Allow me to make a somewhat aberrant simplification of the history of collective affairs.
In Greece, decisions were directly made by the people (or better said, the free people), who executed those decisions themselves. That was possible, among other things, because those people had wives and slaves who were in charge of domestic affairs and because the world was relatively simple and events happened relatively gradually. We call this era and its institutions ‘Greek democracy’, or sometimes ‘direct democracy’, to separate the personal exercise of public participation from the geographic or historic environment of the time.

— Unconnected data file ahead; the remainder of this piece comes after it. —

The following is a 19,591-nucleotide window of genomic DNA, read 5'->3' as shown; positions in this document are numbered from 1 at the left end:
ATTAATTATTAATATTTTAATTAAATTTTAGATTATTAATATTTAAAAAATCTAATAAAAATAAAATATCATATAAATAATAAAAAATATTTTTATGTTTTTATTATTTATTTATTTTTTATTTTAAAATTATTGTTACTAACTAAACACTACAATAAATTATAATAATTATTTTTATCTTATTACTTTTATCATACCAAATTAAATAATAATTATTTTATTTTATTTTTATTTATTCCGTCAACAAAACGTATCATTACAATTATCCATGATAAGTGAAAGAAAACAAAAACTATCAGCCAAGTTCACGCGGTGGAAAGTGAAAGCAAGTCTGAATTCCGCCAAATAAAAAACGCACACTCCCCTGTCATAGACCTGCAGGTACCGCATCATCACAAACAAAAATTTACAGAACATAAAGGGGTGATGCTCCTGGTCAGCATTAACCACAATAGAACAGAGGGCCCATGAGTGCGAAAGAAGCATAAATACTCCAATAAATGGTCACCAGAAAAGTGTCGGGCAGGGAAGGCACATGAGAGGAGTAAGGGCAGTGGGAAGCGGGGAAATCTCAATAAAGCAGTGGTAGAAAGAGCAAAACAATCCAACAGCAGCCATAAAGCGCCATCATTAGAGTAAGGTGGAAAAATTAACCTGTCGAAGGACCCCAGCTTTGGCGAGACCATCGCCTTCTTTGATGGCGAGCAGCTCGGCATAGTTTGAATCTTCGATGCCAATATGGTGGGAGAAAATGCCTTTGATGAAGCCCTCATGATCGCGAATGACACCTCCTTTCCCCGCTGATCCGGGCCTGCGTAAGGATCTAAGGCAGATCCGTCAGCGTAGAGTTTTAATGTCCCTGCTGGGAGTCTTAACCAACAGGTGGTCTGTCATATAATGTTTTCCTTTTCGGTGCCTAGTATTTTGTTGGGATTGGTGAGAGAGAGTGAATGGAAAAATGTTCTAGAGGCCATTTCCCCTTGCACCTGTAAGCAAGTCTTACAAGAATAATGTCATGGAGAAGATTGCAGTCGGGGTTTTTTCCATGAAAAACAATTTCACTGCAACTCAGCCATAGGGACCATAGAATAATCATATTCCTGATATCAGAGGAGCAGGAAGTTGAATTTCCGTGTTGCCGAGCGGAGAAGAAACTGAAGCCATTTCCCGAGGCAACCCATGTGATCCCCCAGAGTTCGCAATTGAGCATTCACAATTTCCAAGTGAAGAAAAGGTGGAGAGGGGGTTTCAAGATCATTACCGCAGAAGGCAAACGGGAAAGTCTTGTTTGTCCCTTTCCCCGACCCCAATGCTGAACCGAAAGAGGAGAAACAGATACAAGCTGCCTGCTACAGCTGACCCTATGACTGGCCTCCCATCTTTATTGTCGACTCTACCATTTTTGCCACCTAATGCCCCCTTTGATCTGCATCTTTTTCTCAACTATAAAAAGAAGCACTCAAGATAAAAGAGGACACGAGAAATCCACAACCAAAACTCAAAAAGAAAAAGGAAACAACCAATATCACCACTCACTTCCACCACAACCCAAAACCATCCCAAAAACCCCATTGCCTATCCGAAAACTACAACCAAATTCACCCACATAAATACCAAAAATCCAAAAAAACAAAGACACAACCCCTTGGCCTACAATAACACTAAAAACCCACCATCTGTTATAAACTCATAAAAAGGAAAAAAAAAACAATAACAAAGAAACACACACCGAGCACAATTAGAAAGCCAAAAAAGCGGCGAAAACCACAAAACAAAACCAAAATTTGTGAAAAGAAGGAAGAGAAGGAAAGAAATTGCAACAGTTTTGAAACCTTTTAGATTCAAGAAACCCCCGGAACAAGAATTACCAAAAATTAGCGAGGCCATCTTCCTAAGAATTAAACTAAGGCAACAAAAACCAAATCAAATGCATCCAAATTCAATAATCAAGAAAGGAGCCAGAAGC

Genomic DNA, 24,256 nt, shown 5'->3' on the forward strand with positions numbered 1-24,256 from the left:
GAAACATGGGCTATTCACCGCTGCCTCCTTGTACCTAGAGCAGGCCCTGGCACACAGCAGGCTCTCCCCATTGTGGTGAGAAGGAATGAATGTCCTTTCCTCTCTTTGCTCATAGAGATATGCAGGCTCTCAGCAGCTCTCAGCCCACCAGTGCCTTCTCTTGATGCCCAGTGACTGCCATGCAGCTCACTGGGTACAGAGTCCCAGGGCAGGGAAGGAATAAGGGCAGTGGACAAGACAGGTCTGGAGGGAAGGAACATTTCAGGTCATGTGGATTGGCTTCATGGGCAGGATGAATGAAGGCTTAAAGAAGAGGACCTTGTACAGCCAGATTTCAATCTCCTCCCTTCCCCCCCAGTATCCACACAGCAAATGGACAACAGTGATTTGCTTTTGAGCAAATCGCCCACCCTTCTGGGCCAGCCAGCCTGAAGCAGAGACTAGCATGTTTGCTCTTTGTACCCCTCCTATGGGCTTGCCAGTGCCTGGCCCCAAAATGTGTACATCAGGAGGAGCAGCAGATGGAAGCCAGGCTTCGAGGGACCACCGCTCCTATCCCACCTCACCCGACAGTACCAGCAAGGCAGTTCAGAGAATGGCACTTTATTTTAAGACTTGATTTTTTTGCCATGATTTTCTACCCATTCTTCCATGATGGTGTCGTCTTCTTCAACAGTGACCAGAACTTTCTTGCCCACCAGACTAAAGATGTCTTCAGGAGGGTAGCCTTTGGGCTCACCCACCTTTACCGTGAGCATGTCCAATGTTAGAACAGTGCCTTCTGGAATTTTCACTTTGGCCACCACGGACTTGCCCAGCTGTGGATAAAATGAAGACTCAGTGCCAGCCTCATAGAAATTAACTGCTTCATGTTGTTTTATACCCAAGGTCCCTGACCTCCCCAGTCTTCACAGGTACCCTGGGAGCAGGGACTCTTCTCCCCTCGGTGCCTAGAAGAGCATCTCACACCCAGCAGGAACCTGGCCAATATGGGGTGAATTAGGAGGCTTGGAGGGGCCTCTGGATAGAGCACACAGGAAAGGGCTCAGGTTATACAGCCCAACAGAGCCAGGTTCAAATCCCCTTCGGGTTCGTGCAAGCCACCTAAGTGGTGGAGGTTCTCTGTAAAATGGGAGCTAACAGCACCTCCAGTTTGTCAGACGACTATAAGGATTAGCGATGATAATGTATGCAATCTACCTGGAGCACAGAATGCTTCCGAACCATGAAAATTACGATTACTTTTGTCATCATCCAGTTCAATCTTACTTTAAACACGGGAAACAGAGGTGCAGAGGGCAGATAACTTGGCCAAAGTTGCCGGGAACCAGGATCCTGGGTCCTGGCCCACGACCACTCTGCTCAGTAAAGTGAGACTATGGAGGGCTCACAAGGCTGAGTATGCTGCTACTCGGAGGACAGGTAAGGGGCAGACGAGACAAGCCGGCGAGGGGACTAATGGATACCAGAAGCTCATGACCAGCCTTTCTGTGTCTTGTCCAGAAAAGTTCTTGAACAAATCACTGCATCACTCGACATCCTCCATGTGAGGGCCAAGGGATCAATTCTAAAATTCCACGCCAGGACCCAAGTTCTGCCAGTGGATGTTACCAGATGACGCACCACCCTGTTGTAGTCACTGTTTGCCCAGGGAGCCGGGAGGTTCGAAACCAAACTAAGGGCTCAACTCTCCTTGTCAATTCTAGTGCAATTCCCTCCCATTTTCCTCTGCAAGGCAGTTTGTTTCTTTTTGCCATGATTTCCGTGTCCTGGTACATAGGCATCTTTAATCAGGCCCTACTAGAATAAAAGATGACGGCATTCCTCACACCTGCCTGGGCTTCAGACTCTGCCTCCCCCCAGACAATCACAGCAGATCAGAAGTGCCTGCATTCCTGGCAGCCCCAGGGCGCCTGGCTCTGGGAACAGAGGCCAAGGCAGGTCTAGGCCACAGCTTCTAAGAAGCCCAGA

The next reincarnation of democracy, centuries later, coincided with a time of having to make decisions in a much more complex world and with many more ‘free’ people who, moreover, had to make decisions about much larger territories and therefore had to reach agreements with a high number of individuals. Given the inefficacy and inefficiency of doing so directly, we turned to ‘representative democracy’: certain people and certain institutions made decisions and executed them in the name of the rest. Among many other names, we generally call this model ‘liberal democracy’.Read More »